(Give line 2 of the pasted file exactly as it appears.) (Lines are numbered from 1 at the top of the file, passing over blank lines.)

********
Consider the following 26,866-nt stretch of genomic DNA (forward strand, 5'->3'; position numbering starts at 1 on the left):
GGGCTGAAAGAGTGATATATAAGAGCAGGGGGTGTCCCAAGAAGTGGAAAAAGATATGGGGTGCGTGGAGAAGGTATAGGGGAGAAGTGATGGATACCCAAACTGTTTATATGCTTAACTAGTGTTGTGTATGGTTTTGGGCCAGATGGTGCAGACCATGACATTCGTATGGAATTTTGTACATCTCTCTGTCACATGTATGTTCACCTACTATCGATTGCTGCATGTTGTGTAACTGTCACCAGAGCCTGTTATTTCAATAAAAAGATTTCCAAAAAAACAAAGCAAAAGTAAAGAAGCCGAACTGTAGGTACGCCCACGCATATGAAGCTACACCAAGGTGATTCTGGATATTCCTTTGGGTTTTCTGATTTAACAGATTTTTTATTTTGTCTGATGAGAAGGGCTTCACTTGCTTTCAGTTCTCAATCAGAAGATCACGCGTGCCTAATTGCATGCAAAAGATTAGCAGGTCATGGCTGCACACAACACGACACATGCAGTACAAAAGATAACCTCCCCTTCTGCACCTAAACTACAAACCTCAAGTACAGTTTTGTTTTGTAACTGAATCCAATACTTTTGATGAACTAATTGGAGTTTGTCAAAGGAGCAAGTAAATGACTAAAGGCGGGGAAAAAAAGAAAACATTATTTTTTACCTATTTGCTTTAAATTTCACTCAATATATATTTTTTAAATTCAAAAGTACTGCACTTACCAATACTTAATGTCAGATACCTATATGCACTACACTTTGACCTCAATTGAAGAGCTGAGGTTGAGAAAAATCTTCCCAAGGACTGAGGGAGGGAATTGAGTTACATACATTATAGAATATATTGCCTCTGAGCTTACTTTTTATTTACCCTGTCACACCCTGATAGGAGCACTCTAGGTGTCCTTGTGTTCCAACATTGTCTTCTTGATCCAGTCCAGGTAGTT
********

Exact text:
GGGCTGAAAGAGTGATATATAAGAGCAGGGGGTGTCCCAAGAAGTGGAAAAAGATATGGGGTGCGTGGAGAAGGTATAGGGGAGAAGTGATGGATACCCAAACTGTTTATATGCTTAACTAGTGTTGTGTATGGTTTTGGGCCAGATGGTGCAGACCATGACATTCGTATGGAATTTTGTACATCTCTCTGTCACATGTATGTTCACCTACTATCGATTGCTGCATGTTGTGTAACTGTCACCAGAGCCTGTTATTTCAATAAAAAGATTTCCAAAAAAACAAAGCAAAAGTAAAGAAGCCGAACTGTAGGTACGCCCACGCATATGAAGCTACACCAAGGTGATTCTGGATATTCCTTTGGGTTTTCTGATTTAACAGATTTTTTATTTTGTCTGATGAGAAGGGCTTCACTTGCTTTCAGTTCTCAATCAGAAGATCACGCGTGCCTAATTGCATGCAAAAGATTAGCAGGTCATGGCTGCACACAACACGACACATGCAGTACAAAAGATAACCTCCCCTTCTGCACCTAAACTACAAACCTCAAGTACAGTTTTGTTTTGTAACTGAATCCAATACTTTTGATGAACTAATTGGAGTTTGTCAAAGGAGCAAGTAAATGACTAAAGGCGGGGAAAAAAAGAAAACATTATTTTTTACCTATTTGCTTTAAATTTCACTCAATATATATTTTTTAAATTCAAAAGTACTGCACTTACCAATACTTAATGTCAGATACCTATATGCACTACACTTTGACCTCAATTGAAGAGCTGAGGTTGAGAAAAATCTTCCCAAGGACTGAGGGAGGGAATTGAGTTACATACATTATAGAATATATTGCCTCTGAGCTTACTTTTTATTTACCCTGTCACACCCTGATAGGAGCACTCTAGGTGTCCTTGTGTTCCAACATTGTCTTCTTGATCCAGTCCAGGTAGTT